All the supervisors at the Erasmus University know that students sometimes sit “in formation”, especially in multiple choice exams: Sitting in formation basically means that students choose their spots strategically, hoping to see the answers of someone who actually studied. Nevertheless, because we know this fact, we are extra careful in multiple choice exams. Personally, I always make sure that, in multiple choice exams, people will keep their answer sheet directly in front of them, instead of allowing them to keep the answer sheet on the side.
An unfortunate case of cheating that happened was as follows: There was a guy who was still intensively studying his summary just before the exam would start. He put his summary in his back pocket without thinking about it, and he started making the exam. At one point during the exam, he had to go use the restroom. He suddenly realised that he still had his summary in his back pocket, and he decided to put the summary on the supervisor’s table. We would probably not have noticed that he took his summary to the restroom if he had just left it in his pocket, which makes the next event in this story even more painful: Because he put his summary on my desk, I was obliged to make a note about it. This means that his act of putting the summary on my desk (because he definitely did not want to cheat) was considered as an attempt to commit fraud (because he still was carrying a summary throughout the exam). Of course, the guy was very sad about this considered as an attempt to commit fraud, because that is what he tried to prevent!
Coming back to your last example, there’s quite a formal procedure before we can actually use the restroom during an exam. But what do you have to do when you need to go to the restroom?
Remember when I talked about the toilet shifts? Basically, before the exam starts, these three people on toilet shift are doing the following things: The first one is standing outside of the exam hall to answer any questions students might have, the second one is checking whether every student who comes in only takes one bag to his table, and the third one is just walking through the hall in order to check whether no irregularities take place. As soon as the exam starts, the second one will join the third supervisor in checking for irregularities before one hour has passed. During this check, these supervisors will ask any block supervisors whether they still need to use the restroom. If so, the toilet supervisors will take the place of the block supervisor, so that you still don’t get to cheat. This also happens during the final thirty minutes of the exam: Block supervisors often raise their hands to let the toilet supervisors, who by then have become irregularity-checker again, know that they really need to go. During the time in between, no substitution is possible, and that means that I have to ask the block supervisor next to me to keep an eye on my block as well. But this rarely happens, and of course, should be kept to a minimum.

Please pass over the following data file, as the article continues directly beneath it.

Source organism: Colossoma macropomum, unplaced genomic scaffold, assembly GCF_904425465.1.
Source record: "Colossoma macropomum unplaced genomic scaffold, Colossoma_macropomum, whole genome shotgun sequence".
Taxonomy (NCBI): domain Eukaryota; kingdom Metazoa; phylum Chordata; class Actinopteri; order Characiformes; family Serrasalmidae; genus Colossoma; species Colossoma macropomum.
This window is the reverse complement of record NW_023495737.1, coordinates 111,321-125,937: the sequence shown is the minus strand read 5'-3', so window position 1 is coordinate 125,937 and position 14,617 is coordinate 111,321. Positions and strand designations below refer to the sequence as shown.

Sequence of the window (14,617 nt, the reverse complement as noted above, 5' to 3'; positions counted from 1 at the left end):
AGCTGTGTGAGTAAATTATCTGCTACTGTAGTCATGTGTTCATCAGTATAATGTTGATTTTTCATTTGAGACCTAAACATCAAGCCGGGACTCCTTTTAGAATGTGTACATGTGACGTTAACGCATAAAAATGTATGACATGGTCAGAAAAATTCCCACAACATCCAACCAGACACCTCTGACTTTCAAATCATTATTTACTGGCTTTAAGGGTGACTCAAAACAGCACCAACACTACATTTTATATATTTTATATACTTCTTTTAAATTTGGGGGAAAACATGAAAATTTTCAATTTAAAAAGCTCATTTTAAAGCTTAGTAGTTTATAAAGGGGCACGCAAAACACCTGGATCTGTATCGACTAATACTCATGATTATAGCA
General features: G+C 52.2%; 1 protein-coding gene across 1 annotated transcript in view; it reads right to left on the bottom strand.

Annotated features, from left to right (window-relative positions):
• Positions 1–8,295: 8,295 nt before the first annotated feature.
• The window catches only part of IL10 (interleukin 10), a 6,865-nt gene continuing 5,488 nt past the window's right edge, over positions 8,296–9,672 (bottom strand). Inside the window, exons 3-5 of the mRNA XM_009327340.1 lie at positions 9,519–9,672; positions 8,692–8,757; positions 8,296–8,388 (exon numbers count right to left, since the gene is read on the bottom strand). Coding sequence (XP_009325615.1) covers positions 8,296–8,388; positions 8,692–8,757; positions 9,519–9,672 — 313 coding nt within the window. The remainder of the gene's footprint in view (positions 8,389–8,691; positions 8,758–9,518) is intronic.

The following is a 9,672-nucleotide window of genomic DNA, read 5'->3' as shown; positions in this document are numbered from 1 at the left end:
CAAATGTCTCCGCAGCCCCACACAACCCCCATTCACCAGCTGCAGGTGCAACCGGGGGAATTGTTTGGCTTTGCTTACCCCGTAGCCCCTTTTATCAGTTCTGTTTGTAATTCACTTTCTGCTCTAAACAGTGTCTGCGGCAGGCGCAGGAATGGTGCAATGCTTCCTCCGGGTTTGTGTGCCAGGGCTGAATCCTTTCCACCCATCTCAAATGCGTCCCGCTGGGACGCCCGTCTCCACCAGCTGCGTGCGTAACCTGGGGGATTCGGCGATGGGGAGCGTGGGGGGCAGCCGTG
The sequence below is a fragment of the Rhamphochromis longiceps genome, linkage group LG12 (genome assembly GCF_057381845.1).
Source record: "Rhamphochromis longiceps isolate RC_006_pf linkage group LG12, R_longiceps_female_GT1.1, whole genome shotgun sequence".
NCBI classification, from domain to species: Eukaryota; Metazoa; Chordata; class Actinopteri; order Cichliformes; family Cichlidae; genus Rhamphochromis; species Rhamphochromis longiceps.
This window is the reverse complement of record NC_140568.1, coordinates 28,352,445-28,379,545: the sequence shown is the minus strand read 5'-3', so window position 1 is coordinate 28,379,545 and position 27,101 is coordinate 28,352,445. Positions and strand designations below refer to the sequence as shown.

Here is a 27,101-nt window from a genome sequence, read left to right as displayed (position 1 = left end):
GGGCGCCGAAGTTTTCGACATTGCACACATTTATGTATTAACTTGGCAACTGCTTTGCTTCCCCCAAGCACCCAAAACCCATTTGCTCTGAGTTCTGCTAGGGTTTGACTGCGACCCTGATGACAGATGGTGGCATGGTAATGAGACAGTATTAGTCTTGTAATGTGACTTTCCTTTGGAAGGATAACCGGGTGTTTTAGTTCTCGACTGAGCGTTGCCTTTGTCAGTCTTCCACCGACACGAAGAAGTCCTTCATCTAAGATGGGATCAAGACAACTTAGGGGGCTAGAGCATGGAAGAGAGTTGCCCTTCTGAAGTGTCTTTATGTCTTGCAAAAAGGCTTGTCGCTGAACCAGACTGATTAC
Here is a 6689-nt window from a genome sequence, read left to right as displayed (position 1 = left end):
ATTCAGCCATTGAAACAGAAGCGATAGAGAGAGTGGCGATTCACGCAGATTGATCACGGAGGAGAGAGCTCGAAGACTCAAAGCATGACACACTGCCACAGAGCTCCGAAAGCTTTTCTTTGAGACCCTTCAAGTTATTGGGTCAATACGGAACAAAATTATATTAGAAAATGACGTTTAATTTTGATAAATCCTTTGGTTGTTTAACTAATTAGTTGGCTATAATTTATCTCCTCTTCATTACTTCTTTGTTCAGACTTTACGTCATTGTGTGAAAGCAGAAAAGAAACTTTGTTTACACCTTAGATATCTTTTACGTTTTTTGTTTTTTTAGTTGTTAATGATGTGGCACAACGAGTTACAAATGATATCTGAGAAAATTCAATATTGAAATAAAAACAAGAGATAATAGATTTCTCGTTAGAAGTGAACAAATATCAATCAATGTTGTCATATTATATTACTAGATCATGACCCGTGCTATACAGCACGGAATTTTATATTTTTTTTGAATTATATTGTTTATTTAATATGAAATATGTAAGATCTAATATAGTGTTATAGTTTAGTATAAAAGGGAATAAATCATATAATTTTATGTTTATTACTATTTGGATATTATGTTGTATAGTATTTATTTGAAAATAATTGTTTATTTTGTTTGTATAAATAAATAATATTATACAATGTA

Another request by one of my friends: Do you get paid for supervising?
Yes, I do. I get paid around 12 euro per hour, and this hourly wage increases when having a evening shift. Moreover, I get compensated 4,50 euro for each day I have to travel to the university to supervise. But I don’t really need the financial compensation, as I am living a good life already. Therefore, my husband and I decided to put the money we earn in this supervising job in a special hypothetical “jar”. This jar is meant for our seven grandchildren. The main purpose of this jar is to give them a brand new laptop as soon as they turn 12 and switch to secondary education. However, we also use this jar to give them money for their good report cards, or to take them to the zoo or something like that!
So it’s all for a good cause! As this interview is coming to an end soon, is there something that we, students, really need to know about the exam procedure?
Do you know the reason why we let you put your bag under your table? Of course, this gives the supervisors the room to walk around, while simultaneously it is made very difficult for you to cheat by using your bag. But there’s even a better reason: It’s because of the emergency plan. If there is an emergency, it is crucial for your own safety that you have the space to walk/run out of the exam hall if necessary. For instance, it can happen that, during an evening exam, an emergency happens and the lights go out. This means that you are unable to see possible bags, and that, in itself, is very dangerous and maybe even a life-or-death situation. So keep that in mind next time you want to roll your eyes when a supervisor asks you to put your bag under the table: It’s for your own safety!
Furthermore, the supervisors are not perfect either. We try to do our work in accordance with the specific regulations as much as possible, but to guarantee the quality of the supervising of your exams, we are also subject to evaluations regularly.
Supervisors are not perfect either. We learn as we go!
Ah, I never thought about it that way! Just a final question: Did the supervising job and exam procedures change a lot throughout the years you have been doing this then?
I have only been supervising on the university since the academic year 2017-2018 started, so I can’t really say anything from my own experiences. However, I have heard from my colleagues who are doing this supervising job for over thirty years, that things definitely have changed. For instance, in the past, there was a coffee cart going around in the exam hall. The coffee was not only for the supervisors, but also for the students who were actually making the exam!
Are you taking the Econometrics 1 exam on Monday? There’s a good possibility that you will see Anneke there! Don’t be afraid to say hi or ask any questions you still have ;)

About this article

Written by:
  • Rick Kessels
| Published on: Feb 22, 2019